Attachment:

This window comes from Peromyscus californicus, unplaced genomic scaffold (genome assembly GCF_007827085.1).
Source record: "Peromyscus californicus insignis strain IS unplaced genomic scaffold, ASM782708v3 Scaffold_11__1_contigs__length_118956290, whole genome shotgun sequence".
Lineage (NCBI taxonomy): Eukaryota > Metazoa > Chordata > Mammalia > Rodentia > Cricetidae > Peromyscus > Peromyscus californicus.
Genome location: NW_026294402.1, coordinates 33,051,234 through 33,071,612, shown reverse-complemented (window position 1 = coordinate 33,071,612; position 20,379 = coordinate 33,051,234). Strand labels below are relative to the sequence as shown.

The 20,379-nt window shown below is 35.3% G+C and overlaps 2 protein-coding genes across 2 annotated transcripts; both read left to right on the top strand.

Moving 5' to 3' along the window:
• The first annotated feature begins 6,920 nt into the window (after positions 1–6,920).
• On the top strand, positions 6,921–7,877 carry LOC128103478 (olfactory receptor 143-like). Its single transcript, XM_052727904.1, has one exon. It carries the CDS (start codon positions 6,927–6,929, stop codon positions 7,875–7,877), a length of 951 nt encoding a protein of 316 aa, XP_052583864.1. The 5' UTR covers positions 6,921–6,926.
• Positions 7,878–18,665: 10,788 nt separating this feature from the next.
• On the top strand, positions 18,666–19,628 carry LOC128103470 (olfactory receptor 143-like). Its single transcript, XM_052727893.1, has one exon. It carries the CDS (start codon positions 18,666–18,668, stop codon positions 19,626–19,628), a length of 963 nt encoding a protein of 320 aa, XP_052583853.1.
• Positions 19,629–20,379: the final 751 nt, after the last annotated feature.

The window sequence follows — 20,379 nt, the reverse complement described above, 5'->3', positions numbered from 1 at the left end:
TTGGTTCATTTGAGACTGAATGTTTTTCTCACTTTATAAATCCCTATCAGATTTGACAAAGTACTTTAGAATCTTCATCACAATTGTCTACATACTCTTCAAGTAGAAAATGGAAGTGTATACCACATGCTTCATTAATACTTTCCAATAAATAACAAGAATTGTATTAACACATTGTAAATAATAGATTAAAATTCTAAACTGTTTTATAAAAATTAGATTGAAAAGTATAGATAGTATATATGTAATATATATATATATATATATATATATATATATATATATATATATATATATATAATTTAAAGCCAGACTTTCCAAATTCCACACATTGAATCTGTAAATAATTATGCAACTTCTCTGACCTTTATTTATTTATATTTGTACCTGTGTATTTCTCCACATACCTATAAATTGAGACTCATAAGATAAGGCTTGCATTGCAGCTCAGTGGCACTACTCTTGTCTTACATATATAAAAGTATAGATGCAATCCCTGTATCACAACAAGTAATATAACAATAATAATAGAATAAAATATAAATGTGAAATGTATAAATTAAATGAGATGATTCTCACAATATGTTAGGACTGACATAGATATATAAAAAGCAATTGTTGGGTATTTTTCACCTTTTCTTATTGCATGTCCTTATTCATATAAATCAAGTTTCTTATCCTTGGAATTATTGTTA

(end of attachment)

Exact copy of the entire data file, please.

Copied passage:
This window comes from Peromyscus californicus, unplaced genomic scaffold (genome assembly GCF_007827085.1).
Source record: "Peromyscus californicus insignis strain IS unplaced genomic scaffold, ASM782708v3 Scaffold_11__1_contigs__length_118956290, whole genome shotgun sequence".
Lineage (NCBI taxonomy): Eukaryota > Metazoa > Chordata > Mammalia > Rodentia > Cricetidae > Peromyscus > Peromyscus californicus.
Genome location: NW_026294402.1, coordinates 33,051,234 through 33,071,612, shown reverse-complemented (window position 1 = coordinate 33,071,612; position 20,379 = coordinate 33,051,234). Strand labels below are relative to the sequence as shown.

The 20,379-nt window shown below is 35.3% G+C and overlaps 2 protein-coding genes across 2 annotated transcripts; both read left to right on the top strand.

Moving 5' to 3' along the window:
• The first annotated feature begins 6,920 nt into the window (after positions 1–6,920).
• On the top strand, positions 6,921–7,877 carry LOC128103478 (olfactory receptor 143-like). Its single transcript, XM_052727904.1, has one exon. It carries the CDS (start codon positions 6,927–6,929, stop codon positions 7,875–7,877), a length of 951 nt encoding a protein of 316 aa, XP_052583864.1. The 5' UTR covers positions 6,921–6,926.
• Positions 7,878–18,665: 10,788 nt separating this feature from the next.
• On the top strand, positions 18,666–19,628 carry LOC128103470 (olfactory receptor 143-like). Its single transcript, XM_052727893.1, has one exon. It carries the CDS (start codon positions 18,666–18,668, stop codon positions 19,626–19,628), a length of 963 nt encoding a protein of 320 aa, XP_052583853.1.
• Positions 19,629–20,379: the final 751 nt, after the last annotated feature.

The window sequence follows — 20,379 nt, the reverse complement described above, 5'->3', positions numbered from 1 at the left end:
TTGGTTCATTTGAGACTGAATGTTTTTCTCACTTTATAAATCCCTATCAGATTTGACAAAGTACTTTAGAATCTTCATCACAATTGTCTACATACTCTTCAAGTAGAAAATGGAAGTGTATACCACATGCTTCATTAATACTTTCCAATAAATAACAAGAATTGTATTAACACATTGTAAATAATAGATTAAAATTCTAAACTGTTTTATAAAAATTAGATTGAAAAGTATAGATAGTATATATGTAATATATATATATATATATATATATATATATATATATATATATATATATATATAATTTAAAGCCAGACTTTCCAAATTCCACACATTGAATCTGTAAATAATTATGCAACTTCTCTGACCTTTATTTATTTATATTTGTACCTGTGTATTTCTCCACATACCTATAAATTGAGACTCATAAGATAAGGCTTGCATTGCAGCTCAGTGGCACTACTCTTGTCTTACATATATAAAAGTATAGATGCAATCCCTGTATCACAACAAGTAATATAACAATAATAATAGAATAAAATATAAATGTGAAATGTATAAATTAAATGAGATGATTCTCACAATATGTTAGGACTGACATAGATATATAAAAAGCAATTGTTGGGTATTTTTCACCTTTTCTTATTGCATGTCCTTATTCATATAAATCAAGTTTCTTATCCTTGGAATTATTGTTA